Molecular genetic studies are now just beginning to add to our knowledge of the factoral structure of autistic syndromes. While many disparate mutations have been associated with the same triad of symptoms observed in autism, quantitative trail loci (QTL) analyses have indicated that common autism susceptibility alleles may preferentially confer risk among specific subsets of autistic patients, for example those with versus without severe language delays (29). It has also been observed that a given large chromosomal rearrangement or allelic variation associated with autism (i.e. one that occurs more common in ASD than in the general population) might have highly variable phenotypic expression, as observed for 16p11 deletions which are found in patients with autism, patients with mental retardation without autism, and in relatively-typically-developing individuals within autism-affected families (3). Recognizing that a wide range of quantitative autistic traits may be present in the siblings of children with autism, it is possible to explore whether the association between phenotype and underlying genetic or neurobiologic mechanisms might be more appreciable when considering quantitative autistic trait information from all siblings in affected families rather than restricting analysis to the transmission of categorical disease states. Molecular genetic analyses utilizing quantitative trait information from all children of participating families (not just the fully affected subjects) have indicated that specific linkage signals in two independent multiplex family registries were substantially enhanced when adopting this approach (30, 31).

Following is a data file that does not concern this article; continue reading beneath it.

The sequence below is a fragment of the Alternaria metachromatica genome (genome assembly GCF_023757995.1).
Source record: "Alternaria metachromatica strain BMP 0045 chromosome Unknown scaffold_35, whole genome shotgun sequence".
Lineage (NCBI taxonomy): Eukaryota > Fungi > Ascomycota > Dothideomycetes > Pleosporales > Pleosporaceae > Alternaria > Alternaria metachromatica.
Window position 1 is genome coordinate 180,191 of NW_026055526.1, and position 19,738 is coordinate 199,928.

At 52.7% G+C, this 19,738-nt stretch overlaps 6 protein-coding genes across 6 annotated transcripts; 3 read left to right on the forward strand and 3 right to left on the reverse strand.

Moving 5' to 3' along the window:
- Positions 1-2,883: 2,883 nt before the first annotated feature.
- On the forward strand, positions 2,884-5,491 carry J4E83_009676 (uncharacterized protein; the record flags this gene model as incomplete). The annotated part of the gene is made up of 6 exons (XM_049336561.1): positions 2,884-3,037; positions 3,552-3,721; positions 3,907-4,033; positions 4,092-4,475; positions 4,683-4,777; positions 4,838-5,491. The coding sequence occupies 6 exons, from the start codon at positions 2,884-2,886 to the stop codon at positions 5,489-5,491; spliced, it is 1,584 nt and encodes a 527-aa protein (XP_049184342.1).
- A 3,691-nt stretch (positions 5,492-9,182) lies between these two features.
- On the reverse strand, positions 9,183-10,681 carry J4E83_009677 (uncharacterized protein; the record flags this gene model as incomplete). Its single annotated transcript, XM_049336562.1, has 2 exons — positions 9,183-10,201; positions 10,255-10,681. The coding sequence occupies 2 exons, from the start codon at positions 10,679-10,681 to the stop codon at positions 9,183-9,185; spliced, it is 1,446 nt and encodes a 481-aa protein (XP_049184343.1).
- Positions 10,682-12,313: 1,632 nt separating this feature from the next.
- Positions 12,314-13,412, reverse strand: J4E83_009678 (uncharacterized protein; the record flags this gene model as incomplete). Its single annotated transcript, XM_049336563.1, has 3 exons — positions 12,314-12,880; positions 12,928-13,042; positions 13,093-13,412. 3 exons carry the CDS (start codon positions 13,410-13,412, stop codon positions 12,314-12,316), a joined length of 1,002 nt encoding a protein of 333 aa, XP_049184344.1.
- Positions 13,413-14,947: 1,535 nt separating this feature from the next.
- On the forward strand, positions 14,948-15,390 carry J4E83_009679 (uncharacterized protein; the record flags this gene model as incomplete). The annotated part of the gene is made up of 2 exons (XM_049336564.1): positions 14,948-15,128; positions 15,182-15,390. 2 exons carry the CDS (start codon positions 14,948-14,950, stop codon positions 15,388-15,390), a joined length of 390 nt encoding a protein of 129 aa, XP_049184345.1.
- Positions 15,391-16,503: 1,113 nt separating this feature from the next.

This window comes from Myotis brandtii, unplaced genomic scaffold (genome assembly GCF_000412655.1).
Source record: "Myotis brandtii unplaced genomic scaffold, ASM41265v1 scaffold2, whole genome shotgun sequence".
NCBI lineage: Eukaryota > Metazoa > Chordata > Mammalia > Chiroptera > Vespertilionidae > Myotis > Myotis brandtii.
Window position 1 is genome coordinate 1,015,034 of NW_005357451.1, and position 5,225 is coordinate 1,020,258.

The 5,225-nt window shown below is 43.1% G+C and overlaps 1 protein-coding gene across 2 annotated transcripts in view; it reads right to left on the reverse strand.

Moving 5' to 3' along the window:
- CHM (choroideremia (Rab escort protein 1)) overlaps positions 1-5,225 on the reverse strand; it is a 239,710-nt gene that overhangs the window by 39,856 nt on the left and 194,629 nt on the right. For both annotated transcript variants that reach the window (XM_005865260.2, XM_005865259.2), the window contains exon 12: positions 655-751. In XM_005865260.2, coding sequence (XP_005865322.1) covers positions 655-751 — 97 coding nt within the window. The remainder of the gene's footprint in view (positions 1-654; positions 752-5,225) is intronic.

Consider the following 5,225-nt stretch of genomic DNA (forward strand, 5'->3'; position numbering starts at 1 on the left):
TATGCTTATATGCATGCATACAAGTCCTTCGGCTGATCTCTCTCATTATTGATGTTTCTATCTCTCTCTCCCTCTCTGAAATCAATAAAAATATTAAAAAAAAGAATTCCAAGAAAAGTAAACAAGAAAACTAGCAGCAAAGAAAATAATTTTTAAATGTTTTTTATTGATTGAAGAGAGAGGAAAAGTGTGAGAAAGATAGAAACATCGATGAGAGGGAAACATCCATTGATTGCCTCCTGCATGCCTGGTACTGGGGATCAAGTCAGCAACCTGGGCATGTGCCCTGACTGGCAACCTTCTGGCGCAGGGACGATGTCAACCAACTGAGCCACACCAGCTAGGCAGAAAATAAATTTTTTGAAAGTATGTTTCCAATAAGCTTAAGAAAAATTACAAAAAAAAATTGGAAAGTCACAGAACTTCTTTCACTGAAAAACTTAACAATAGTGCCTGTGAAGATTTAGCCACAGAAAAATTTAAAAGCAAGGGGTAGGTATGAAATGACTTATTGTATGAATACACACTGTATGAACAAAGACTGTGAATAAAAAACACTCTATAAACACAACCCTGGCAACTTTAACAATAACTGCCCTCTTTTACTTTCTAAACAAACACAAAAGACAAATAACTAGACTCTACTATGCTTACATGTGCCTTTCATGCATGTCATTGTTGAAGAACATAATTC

Finally, it is well recognized that some syndromes of specific language impairment (SLI) are inherited independently from autism, however, as discussed above, several studies have reported that language disorders with distinct autistic qualities (pronoun reversal, socially inappropriate phrases) and accompanied by mild-to-moderate levels of social deficiency also aggregate in the unaffected siblings of autistic probands (4, 15, 16, 18, 19). Thus, although the relationships between the symptom domains of the autism triad remain a subject of active investigation, there is accumulating evidence that they represent correlated behavioral manifestations of an underlying quantitative neurodevelopmental impairment. Ultimately molecular genetic studies and neuroimaging studies are poised to make major contributions to our understanding of how (and in what combinations) the various clinical manifestations of autism arise, and this in turn will inform strategies for intervention for specific sub-groups. It is highly conceivable that the severity distribution that constitutes the autism spectrum disorders is fully continuous with the distribution of sub clinical autistic symptomatology that is appreciable in the general population (as reviewed below). It has recently been demonstrated for autism (32) and for other complex diseases such as hypertension (33) that variation within the normal phenotypic range can be caused by variation in the same genes that are responsible for clinical disease states. From an evolutionary standpoint, it is possible that inherited factors that are actually adaptive when phenotypic expression is mild (as may well be the case for autistic traits) may be highly preserved in the population and result in clinical disease states only when severely expressed or in interaction with other genetic or environmental factors.